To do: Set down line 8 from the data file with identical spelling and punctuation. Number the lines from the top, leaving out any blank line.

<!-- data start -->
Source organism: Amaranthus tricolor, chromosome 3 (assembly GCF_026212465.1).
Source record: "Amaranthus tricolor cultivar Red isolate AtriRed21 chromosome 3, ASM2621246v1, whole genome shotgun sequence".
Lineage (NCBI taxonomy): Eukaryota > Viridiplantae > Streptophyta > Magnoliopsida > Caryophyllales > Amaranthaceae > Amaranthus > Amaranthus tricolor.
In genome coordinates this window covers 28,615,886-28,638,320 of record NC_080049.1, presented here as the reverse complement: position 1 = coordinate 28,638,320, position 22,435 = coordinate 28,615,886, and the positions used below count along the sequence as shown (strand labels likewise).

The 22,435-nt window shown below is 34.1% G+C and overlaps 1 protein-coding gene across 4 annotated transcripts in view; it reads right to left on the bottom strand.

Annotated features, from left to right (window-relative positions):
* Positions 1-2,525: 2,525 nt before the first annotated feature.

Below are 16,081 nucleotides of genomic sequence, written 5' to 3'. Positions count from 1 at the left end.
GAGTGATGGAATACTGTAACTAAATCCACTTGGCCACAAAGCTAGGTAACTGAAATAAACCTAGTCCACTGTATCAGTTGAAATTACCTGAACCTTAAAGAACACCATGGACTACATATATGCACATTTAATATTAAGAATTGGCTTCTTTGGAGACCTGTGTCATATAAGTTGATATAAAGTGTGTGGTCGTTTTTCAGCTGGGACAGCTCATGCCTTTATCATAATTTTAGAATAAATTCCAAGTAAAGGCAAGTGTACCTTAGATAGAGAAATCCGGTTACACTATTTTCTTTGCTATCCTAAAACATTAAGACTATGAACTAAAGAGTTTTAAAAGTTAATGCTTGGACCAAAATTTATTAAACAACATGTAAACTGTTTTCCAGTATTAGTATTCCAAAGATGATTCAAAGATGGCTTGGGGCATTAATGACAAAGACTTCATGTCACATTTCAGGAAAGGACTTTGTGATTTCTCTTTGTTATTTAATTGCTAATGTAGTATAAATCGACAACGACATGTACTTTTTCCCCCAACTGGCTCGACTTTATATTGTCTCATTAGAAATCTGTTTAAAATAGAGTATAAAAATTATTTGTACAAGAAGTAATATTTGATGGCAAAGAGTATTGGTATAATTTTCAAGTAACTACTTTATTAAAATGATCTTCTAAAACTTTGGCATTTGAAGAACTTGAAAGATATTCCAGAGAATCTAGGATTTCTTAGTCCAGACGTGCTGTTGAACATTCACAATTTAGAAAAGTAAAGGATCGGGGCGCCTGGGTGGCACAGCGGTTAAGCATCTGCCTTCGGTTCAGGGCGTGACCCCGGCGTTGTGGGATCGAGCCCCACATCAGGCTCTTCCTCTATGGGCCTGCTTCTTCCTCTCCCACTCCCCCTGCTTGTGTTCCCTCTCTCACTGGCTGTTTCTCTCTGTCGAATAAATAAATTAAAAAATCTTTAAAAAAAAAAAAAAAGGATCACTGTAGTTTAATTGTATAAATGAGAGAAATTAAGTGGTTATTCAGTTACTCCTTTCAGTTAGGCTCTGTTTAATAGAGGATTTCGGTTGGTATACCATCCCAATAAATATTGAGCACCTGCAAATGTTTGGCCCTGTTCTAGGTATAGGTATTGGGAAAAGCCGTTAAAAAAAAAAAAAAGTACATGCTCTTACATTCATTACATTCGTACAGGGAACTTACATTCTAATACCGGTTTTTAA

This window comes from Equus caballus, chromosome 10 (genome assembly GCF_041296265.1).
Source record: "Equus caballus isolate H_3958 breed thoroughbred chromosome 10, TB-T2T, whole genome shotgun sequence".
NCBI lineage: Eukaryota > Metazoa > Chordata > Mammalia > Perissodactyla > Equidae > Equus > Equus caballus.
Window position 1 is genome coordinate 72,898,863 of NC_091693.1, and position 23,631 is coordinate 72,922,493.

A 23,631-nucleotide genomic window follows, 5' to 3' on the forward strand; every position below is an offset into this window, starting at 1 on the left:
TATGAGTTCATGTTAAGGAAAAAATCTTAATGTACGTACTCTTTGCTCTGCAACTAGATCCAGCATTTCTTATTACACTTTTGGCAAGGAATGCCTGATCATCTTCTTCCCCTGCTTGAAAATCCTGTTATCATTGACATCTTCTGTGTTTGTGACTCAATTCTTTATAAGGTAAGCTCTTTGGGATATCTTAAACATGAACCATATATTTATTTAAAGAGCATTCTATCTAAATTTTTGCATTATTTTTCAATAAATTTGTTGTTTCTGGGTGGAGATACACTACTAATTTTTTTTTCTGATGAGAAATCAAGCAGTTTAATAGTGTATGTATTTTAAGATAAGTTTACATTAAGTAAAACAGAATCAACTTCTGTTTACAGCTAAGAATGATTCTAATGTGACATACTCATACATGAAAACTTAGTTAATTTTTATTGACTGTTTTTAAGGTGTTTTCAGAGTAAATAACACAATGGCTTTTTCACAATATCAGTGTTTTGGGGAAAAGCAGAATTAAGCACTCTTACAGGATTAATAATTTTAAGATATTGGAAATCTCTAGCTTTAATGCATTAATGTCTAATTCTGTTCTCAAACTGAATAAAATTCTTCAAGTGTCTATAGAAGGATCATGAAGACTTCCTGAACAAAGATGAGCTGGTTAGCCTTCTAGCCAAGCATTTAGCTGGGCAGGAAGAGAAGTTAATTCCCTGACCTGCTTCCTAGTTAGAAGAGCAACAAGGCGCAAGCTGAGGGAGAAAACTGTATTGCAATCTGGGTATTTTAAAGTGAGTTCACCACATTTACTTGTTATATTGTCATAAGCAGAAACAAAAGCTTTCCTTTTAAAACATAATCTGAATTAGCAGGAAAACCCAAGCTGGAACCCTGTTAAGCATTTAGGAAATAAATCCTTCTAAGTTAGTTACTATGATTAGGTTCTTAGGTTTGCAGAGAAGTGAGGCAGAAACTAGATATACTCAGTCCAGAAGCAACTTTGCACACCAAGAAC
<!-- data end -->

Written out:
Below are 16,081 nucleotides of genomic sequence, written 5' to 3'. Positions count from 1 at the left end.